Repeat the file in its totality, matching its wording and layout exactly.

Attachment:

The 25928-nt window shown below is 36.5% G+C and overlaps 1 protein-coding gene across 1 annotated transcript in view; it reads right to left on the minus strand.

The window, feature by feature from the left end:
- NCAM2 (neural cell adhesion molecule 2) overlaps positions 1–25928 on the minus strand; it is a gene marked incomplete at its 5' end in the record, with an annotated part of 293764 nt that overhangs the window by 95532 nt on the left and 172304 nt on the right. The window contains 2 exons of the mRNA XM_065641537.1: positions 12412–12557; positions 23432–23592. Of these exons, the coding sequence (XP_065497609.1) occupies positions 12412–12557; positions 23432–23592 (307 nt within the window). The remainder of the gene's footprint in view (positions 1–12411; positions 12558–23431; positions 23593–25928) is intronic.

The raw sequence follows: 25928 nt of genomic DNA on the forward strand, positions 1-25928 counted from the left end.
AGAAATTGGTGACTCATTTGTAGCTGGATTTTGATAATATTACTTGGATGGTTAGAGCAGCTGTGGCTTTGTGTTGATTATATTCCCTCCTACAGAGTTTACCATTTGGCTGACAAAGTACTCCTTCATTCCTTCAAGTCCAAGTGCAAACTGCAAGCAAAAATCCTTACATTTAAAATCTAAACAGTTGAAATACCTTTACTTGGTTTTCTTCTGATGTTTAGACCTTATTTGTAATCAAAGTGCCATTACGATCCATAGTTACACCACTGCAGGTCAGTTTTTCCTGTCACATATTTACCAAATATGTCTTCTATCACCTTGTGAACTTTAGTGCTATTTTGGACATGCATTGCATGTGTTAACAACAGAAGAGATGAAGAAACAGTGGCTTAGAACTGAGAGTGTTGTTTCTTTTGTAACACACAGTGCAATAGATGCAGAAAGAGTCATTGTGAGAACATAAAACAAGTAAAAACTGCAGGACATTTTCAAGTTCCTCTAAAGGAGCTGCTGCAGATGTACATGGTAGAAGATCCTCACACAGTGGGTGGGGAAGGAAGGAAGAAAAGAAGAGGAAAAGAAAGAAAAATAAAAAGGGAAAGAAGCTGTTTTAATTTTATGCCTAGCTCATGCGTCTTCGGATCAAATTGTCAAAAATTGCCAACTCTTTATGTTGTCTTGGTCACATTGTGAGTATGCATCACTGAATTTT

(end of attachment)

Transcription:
The 25928-nt window shown below is 36.5% G+C and overlaps 1 protein-coding gene across 1 annotated transcript in view; it reads right to left on the minus strand.

The window, feature by feature from the left end:
- NCAM2 (neural cell adhesion molecule 2) overlaps positions 1–25928 on the minus strand; it is a gene marked incomplete at its 5' end in the record, with an annotated part of 293764 nt that overhangs the window by 95532 nt on the left and 172304 nt on the right. The window contains 2 exons of the mRNA XM_065641537.1: positions 12412–12557; positions 23432–23592. Of these exons, the coding sequence (XP_065497609.1) occupies positions 12412–12557; positions 23432–23592 (307 nt within the window). The remainder of the gene's footprint in view (positions 1–12411; positions 12558–23431; positions 23593–25928) is intronic.

The raw sequence follows: 25928 nt of genomic DNA on the forward strand, positions 1-25928 counted from the left end.
AGAAATTGGTGACTCATTTGTAGCTGGATTTTGATAATATTACTTGGATGGTTAGAGCAGCTGTGGCTTTGTGTTGATTATATTCCCTCCTACAGAGTTTACCATTTGGCTGACAAAGTACTCCTTCATTCCTTCAAGTCCAAGTGCAAACTGCAAGCAAAAATCCTTACATTTAAAATCTAAACAGTTGAAATACCTTTACTTGGTTTTCTTCTGATGTTTAGACCTTATTTGTAATCAAAGTGCCATTACGATCCATAGTTACACCACTGCAGGTCAGTTTTTCCTGTCACATATTTACCAAATATGTCTTCTATCACCTTGTGAACTTTAGTGCTATTTTGGACATGCATTGCATGTGTTAACAACAGAAGAGATGAAGAAACAGTGGCTTAGAACTGAGAGTGTTGTTTCTTTTGTAACACACAGTGCAATAGATGCAGAAAGAGTCATTGTGAGAACATAAAACAAGTAAAAACTGCAGGACATTTTCAAGTTCCTCTAAAGGAGCTGCTGCAGATGTACATGGTAGAAGATCCTCACACAGTGGGTGGGGAAGGAAGGAAGAAAAGAAGAGGAAAAGAAAGAAAAATAAAAAGGGAAAGAAGCTGTTTTAATTTTATGCCTAGCTCATGCGTCTTCGGATCAAATTGTCAAAAATTGCCAACTCTTTATGTTGTCTTGGTCACATTGTGAGTATGCATCACTGAATTTT